Environment Commissioner criticizes federal foot dragging on climate change
VANCOUVER—Living Oceans Society applauds the report of the Commissioner of the Environment and Sustainable Development, Julie Gelfand, released today in Ottawa. “Commissioner Gelfand’s criticism of the federal government’s lack of progress on climate change is richly deserved, particularly in response to the Conservative’s failure to move forward with promised regulation of emissions from the oil and gas sector,” said Karen Wristen, Executive Director of Living Oceans Society.
The report is explicit in pointing out the enormous and growing contribution of the oil and gas industry to Canada’s carbon emissions levels. “Not only did the current government back out of the Kyoto Protocol; it will fail to meet the voluntary emissions reduction targets it announced after doing so,” said Wristen. “The Prime Minister has no interest or plan in place to tackle climate change which more astute world leaders have identified as the most pressing issue facing our planet.”
The ocean, which will continue to absorb carbon from the atmosphere for decades after emissions are stabilized, has already reached a level of acidity that is toxic to some marine life. West Coast shellfish growers are no longer able to keep larval-stage shellfish in natural seawater in the Pacific Ocean, where acid levels are increasing most rapidly.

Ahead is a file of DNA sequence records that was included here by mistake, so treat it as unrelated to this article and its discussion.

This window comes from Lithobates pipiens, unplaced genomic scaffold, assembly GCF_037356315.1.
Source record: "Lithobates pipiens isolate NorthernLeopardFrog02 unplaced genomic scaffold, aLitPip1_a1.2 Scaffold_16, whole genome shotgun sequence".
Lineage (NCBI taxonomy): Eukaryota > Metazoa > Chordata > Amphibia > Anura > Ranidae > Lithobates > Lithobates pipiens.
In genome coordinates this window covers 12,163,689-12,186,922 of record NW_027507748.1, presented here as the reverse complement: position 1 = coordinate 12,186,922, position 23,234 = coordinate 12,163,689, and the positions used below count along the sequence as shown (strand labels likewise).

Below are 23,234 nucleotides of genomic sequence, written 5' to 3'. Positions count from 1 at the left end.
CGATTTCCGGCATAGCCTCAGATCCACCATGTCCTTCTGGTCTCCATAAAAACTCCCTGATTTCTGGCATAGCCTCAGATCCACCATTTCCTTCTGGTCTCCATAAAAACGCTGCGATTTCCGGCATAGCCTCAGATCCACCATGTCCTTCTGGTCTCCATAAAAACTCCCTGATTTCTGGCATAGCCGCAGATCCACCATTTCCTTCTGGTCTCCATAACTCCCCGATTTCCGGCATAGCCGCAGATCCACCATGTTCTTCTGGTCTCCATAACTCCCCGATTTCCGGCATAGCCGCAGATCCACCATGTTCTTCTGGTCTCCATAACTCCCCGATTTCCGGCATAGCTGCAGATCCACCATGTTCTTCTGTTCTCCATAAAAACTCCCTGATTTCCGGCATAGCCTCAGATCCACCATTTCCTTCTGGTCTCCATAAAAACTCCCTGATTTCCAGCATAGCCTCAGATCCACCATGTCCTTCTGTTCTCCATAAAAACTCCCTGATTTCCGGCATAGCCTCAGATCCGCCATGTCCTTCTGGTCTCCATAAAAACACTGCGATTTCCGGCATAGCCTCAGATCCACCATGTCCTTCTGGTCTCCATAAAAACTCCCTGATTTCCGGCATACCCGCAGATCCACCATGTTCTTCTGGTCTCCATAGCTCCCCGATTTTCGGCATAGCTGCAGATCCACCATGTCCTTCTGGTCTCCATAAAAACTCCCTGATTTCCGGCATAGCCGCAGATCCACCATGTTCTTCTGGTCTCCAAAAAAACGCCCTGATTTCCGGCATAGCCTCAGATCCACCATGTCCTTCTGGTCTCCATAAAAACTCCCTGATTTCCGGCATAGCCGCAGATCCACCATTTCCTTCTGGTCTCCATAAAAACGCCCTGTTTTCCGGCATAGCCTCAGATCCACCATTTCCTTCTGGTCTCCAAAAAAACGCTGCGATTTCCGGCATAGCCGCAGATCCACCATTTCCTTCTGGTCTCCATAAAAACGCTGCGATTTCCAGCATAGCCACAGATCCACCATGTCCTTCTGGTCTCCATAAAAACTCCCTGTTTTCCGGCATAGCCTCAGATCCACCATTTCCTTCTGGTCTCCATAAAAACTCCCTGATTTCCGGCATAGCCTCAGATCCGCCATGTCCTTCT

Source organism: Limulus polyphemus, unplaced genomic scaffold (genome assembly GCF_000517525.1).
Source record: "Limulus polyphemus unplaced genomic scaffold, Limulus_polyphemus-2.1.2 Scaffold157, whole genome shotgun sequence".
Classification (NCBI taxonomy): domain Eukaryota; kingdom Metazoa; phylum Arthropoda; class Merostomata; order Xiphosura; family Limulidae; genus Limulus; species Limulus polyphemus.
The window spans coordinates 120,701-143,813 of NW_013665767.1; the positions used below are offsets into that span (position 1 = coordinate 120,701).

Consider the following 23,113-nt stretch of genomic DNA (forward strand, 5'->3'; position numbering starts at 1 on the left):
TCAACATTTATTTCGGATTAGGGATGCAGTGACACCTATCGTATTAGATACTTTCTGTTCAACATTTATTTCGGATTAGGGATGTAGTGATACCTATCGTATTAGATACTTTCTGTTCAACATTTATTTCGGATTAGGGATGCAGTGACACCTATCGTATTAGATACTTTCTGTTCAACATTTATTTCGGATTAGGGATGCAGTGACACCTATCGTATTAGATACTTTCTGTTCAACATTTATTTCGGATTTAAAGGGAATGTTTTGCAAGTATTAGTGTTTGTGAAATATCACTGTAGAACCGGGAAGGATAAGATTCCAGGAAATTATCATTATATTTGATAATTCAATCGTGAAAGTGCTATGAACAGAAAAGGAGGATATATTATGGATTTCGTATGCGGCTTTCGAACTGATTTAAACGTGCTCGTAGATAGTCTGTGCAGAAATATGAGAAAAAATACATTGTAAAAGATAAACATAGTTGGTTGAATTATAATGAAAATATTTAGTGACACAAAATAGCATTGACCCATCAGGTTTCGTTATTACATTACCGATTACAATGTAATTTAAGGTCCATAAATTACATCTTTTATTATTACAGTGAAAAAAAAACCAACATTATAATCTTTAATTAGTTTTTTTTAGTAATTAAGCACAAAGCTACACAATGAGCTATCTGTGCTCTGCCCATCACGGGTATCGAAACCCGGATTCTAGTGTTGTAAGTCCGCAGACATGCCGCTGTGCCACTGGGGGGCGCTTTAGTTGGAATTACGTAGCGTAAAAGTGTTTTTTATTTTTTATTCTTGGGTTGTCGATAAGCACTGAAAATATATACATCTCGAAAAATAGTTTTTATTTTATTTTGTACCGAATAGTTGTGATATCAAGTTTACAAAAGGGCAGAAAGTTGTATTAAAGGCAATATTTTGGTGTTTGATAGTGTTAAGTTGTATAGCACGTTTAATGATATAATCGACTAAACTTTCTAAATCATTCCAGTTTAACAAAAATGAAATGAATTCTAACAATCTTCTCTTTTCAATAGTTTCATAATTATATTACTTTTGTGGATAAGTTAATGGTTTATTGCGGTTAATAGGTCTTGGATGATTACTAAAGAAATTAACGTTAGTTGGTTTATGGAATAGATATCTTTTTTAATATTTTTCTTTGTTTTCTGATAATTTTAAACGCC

Karen Wristen, Executive Director
The office of the Commissioner of the Environment and Sustainable Development is established under the Auditor General’s supervision and the Commissioner is charged with providing “parliamentarians with objective, independent analysis and recommendations on the federal government’s efforts to protect the environment and foster sustainable development.”
Julie Gelfand was appointed Commissioner in February 2014. Her career has spanned work in the environmental movement where she was among the leading voices calling for action on climate change. She has experience working with industry as well, having taken on the sustainable development portfolio for the Mining Association of Canada and later, Rio Tinto Alcan.
Prior commissioner Scott Vaughn was sharply critical of the government’s record on protecting Canada’s oceans from oil spills. His critique motivated the introduction of the Energy Safety and Security Act in January 2014. Poised for third reading already, this Bill looks likely to pass during the current session of Parliament. On leaving the post in April 2013, Vaughn observed that the independence of the position is critical: “If the government has done a great job, then great job, but if the government is dropping the ball, for example on the 2020 climate targets—there’s no way they’re going to meet them—there’s somebody who has the objectivity and the perspective and access to all that information to be able to make those calls.”